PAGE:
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Dogs and Sleeping

Have you ever wondered about your dog’s sleeping habits? Their sleeping habits are a major indicator of their health, as sleep often goes hand in hand with health, so it is important to stay clued up about your pet’s sleep.

Decode your pet’s behaviors and get answers to questions like ‘‘Why does my dog sleep on me and not my husband?’ with this helpful guide.

How Many Hours Do Dogs Sleep?

The number of hours a day your dog needs to get adequate sleep depends on their age, breed, and activity levels.


Puppies need a significant amount of sleep — about 19 hours a day. This important snooze time is used to help your puppy grow and develop their body and brain. Naps are also used to help pups rest after an energetic play session. 

Unfortunately, due to their energetic behavior, it’s not uncommon for your dog to bark at night. This is just a way for them to get your attention for more playtime, a bathroom break, or for affection. Thankfully, they usually grow out of this.

Puppers also age out of needing a lot of sleep as they grow. And by six months old, they will only need about 10 hours of sleep a day, which is very similar to adult dogs.

Adult Dogs

As mentioned, adult dogs only need about 10 hours of sleep, but some might even need as much as 14 hours a day. These pooches include breeds like Mastiffs, Greyhounds, and Saint Bernards.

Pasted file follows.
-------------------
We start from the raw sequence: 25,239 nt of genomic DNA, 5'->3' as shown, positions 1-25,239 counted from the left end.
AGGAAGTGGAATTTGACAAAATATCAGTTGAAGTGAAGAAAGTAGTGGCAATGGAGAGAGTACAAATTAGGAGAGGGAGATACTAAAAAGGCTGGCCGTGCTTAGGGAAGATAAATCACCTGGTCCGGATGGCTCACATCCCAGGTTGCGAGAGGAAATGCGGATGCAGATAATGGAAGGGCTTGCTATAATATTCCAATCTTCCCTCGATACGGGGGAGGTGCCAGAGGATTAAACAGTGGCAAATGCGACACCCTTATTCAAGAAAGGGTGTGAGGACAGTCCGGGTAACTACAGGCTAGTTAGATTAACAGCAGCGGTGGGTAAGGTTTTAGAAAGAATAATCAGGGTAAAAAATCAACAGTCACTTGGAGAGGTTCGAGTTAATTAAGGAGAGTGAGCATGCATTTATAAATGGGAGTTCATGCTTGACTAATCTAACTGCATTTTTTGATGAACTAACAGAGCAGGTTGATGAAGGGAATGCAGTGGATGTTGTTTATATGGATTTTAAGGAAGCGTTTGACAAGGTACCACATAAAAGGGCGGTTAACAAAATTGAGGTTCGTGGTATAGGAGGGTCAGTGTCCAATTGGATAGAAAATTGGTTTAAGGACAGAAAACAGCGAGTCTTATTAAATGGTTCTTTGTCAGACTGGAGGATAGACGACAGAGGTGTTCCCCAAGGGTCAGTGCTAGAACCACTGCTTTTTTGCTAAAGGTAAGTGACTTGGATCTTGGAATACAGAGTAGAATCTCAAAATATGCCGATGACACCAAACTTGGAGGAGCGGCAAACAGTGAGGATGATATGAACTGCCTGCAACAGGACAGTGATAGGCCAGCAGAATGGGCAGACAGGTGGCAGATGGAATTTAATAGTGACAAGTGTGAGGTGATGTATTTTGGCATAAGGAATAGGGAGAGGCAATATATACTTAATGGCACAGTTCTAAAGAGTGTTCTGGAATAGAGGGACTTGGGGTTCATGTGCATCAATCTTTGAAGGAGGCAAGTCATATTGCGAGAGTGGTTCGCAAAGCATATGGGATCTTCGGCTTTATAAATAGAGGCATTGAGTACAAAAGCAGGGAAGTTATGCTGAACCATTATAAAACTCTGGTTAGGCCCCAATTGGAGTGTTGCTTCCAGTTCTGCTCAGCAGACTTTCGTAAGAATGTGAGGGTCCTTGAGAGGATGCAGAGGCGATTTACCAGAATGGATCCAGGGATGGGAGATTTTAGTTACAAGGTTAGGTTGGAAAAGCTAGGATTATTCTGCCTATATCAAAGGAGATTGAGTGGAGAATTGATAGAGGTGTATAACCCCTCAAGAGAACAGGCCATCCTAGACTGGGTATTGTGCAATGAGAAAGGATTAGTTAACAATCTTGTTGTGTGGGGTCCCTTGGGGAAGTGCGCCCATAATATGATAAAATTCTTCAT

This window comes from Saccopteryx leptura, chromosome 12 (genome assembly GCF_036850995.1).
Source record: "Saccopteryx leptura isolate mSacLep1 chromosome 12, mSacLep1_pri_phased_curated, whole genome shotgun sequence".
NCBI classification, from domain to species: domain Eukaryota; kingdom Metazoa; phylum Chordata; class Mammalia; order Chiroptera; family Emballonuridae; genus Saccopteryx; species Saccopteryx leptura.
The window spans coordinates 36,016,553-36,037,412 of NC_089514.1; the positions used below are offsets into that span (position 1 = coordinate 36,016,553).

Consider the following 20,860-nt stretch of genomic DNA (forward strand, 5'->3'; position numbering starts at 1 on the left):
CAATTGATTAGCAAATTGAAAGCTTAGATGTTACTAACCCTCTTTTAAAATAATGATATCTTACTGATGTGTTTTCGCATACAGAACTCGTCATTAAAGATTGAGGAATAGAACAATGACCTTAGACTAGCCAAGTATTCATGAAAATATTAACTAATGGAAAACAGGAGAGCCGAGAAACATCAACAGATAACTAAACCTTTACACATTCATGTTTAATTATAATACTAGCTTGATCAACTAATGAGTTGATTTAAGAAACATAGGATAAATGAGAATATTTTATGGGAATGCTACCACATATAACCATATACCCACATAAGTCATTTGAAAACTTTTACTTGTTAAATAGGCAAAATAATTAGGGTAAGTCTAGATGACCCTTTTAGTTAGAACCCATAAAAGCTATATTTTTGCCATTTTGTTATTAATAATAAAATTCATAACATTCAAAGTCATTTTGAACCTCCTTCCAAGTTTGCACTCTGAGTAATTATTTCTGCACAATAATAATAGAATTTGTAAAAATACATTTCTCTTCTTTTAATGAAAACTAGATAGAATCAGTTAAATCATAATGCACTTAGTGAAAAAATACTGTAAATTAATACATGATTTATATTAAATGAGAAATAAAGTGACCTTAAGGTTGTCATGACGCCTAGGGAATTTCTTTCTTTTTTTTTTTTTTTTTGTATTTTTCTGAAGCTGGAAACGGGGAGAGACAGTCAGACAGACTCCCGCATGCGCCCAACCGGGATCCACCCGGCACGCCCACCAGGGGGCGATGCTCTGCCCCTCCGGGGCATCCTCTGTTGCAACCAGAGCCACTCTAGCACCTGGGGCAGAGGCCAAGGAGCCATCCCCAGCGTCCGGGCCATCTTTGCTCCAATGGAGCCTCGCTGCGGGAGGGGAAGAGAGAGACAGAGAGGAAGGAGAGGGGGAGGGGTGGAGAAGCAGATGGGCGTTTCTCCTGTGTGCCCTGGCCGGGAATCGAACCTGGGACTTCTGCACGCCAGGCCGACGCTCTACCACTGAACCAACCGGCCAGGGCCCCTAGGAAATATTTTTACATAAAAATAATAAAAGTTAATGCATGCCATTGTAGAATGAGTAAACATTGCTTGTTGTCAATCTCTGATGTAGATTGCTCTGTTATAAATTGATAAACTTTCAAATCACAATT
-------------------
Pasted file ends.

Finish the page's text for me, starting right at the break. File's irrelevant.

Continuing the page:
While most of the snoozing happens during the night, it’s not uncommon for your pet to take a few daytime siestas too. 

Senior Dogs

By the time your dog becomes elderly, their sleep schedule will regress to match what was similar to when they were a puppy. From as early as five years old, your pet may once again need 19 hours of sleep a day.

Dog Dreaming

Like humans, dogs can also have dreams and nightmares. They usually transition into REM sleep about 10 to 20 minutes after falling asleep, when dreaming is most expected. The most common signs of your canine being in dreamland are their twitching eyes and tensing muscles. 

Sometimes their play sessions can even bleed into their sleep, and it’s not uncommon to find your dog barking in their sleep too. They may also move their legs in a running motion, often described as ‘chasing rabbits.’

Occasionally, your dog may shake when they sleep, indicating deep sleep. Usually, you should leave your pet alone to enjoy their dreams. But if you notice them continuing to shake once awake, it could signify something more serious.

While it could be something minor like a slight cold or that they’re feeling chilly, it could also be a sign of them having a seizure. Seizure ‘shakes’ are usually accompanied by drooling, panting, and leg kicking too. So, if you notice any of these, take your pet to the vet. 

It’s not uncommon for pooches to be vocal while they sleep. As mentioned, your pet may bark while asleep and may even sigh now and then. But what do dogs dream about when they cry? They are most probably having a bad dream or might want attention (sometimes both). At this time, don’t hesitate to snuggle up to your furry friend for some comfort and affection.